After the hard-fought elections on Sunday, Finland faces a devilish government formation. The winner, Petteri Orpo, leader of the conservative National Coalition Party, announced on election night his desire to meet with all parties. Given that less than one point separates the conservatives, populists and social democrats with 20% each, it will be necessary to forge a coalition with at least three parties.
Orpo will now have to choose his government partner. A natural alliance would be to agree on a center-right tripartite with the ultras of the Party of Finland, which were the second most voted, but together they only have 94 deputies in a Parliament (“Eduskunta”) where the absolute majority is set at 101 seats. As the third partner, the centrists would be preferred, but her leader, Finance Minister Annikka Saarikko, has expressed her desire to go into opposition after eight years in power and the worst results in her history.
As an alternative to the Center Party, Orpo could go to two small formations –Christian Democrats and Liike Nyt–, which would contribute six deputies, but together they would be one seat away from the absolute majority. Or include in the Government the Swedish People’s Party, which represents the Swedish-speaking minority, but which maintains many differences with the extreme right and its anti-immigration, euorophobic and climate change denier program.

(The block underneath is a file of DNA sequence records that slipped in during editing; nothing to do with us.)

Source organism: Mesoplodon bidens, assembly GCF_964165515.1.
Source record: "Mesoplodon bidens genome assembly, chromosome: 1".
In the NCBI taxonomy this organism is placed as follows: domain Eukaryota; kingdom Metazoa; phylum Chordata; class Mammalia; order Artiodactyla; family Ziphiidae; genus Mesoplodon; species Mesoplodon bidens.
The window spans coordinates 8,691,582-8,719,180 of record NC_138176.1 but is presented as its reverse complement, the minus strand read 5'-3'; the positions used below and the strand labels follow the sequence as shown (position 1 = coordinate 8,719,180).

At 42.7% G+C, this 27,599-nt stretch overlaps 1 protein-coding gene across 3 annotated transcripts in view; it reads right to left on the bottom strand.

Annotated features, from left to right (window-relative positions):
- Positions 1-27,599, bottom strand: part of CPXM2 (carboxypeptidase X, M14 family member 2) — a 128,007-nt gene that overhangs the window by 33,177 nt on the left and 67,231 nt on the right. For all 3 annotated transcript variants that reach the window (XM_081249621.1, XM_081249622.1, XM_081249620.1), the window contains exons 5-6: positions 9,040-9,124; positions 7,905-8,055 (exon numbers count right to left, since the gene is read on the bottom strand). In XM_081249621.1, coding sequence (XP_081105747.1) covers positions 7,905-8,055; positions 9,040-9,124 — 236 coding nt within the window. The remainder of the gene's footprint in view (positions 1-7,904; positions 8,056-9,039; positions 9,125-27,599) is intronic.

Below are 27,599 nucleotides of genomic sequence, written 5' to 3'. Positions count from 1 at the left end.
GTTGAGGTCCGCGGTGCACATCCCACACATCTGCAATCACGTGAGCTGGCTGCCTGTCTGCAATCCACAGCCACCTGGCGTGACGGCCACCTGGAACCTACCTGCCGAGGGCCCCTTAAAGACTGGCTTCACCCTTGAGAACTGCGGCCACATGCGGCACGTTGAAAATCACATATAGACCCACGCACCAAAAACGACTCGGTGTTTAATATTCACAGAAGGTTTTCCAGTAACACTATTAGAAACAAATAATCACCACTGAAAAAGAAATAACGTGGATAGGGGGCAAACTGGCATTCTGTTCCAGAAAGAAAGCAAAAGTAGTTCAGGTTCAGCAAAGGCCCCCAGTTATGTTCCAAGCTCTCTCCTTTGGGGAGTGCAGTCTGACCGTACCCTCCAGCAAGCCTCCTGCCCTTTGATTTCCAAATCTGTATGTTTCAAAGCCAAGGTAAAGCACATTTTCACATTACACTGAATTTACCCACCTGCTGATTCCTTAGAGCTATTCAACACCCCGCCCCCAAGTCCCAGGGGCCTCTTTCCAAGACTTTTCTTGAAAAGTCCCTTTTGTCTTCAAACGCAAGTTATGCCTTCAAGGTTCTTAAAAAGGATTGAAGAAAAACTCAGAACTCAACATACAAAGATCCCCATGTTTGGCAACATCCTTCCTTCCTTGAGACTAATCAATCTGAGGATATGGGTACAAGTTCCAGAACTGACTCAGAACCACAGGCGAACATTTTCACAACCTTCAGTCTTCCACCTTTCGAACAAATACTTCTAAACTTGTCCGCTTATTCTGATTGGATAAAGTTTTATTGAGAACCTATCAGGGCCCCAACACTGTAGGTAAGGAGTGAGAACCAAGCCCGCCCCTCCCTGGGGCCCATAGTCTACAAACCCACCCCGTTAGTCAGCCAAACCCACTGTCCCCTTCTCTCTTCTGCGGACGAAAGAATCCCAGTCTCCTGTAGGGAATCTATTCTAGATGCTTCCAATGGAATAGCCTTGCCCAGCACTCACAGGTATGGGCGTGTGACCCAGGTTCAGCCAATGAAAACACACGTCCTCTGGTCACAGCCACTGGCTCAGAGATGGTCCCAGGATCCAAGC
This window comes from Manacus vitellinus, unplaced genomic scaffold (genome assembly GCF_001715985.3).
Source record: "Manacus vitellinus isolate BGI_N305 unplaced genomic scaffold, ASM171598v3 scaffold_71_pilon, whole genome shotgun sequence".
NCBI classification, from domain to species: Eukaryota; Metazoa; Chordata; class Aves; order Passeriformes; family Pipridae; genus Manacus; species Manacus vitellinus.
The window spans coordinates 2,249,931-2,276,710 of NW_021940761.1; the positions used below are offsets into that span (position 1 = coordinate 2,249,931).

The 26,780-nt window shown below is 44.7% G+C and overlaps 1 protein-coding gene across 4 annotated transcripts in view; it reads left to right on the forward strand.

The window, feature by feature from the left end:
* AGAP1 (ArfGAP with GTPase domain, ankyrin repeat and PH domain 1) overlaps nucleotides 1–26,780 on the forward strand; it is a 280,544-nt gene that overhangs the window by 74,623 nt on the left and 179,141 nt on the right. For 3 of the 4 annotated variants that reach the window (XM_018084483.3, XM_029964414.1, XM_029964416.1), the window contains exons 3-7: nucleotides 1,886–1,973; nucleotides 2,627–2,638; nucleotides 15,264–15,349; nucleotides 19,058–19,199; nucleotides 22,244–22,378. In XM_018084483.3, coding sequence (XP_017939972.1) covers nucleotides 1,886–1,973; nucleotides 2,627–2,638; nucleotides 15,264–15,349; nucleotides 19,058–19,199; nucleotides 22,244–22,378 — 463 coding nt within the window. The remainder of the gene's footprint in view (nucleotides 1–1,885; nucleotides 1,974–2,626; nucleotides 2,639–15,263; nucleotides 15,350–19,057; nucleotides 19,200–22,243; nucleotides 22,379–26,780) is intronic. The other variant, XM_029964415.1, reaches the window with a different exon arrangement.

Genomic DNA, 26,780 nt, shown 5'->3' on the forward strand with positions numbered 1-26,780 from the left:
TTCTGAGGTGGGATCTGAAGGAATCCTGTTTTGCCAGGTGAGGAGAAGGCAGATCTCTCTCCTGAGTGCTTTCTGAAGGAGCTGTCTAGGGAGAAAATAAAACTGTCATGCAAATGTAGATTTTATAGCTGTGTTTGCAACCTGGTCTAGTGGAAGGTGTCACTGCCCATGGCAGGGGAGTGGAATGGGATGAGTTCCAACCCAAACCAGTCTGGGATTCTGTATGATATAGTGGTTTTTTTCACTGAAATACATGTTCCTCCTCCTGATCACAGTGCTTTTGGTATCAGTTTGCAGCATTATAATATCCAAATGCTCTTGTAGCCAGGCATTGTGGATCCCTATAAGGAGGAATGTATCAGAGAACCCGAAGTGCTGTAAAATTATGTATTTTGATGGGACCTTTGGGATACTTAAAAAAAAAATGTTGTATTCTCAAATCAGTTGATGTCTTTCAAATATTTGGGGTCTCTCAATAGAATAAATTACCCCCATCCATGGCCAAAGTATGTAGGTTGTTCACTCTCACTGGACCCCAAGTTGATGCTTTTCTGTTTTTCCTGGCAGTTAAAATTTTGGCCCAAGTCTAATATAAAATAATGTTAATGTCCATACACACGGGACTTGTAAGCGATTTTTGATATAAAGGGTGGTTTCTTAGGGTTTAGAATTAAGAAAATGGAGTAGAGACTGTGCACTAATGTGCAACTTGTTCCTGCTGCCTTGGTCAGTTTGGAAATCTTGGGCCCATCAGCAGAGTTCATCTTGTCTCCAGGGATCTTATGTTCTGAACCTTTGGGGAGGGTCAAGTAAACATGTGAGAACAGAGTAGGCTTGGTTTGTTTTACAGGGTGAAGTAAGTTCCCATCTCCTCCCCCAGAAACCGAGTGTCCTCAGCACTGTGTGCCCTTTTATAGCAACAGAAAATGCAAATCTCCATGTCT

The second possible government coalition would go through governing with the Social Democrats of the defeated Prime Minister, Sanna Marin. The SDP leader has offered Orpo a coalition agreement, but the differences in economic policy between the two seem insurmountable. The conservative leader anticipates that his priority will be to get Finland out of recession and reduce the high public debt (73% of GDP). “There is a key issue for us, and that is that all the parties of the next government commit to reforming and fixing our economy,” says Orpo. Marin refuses to enter any government that implements cuts in education, health and social services. On the other hand, the economic positions between conservatives and ultra-rightists are closer.
In short, the Nordic country is preparing for a long negotiation with an uncertain result once the new Parliament meets for the first time on April 12.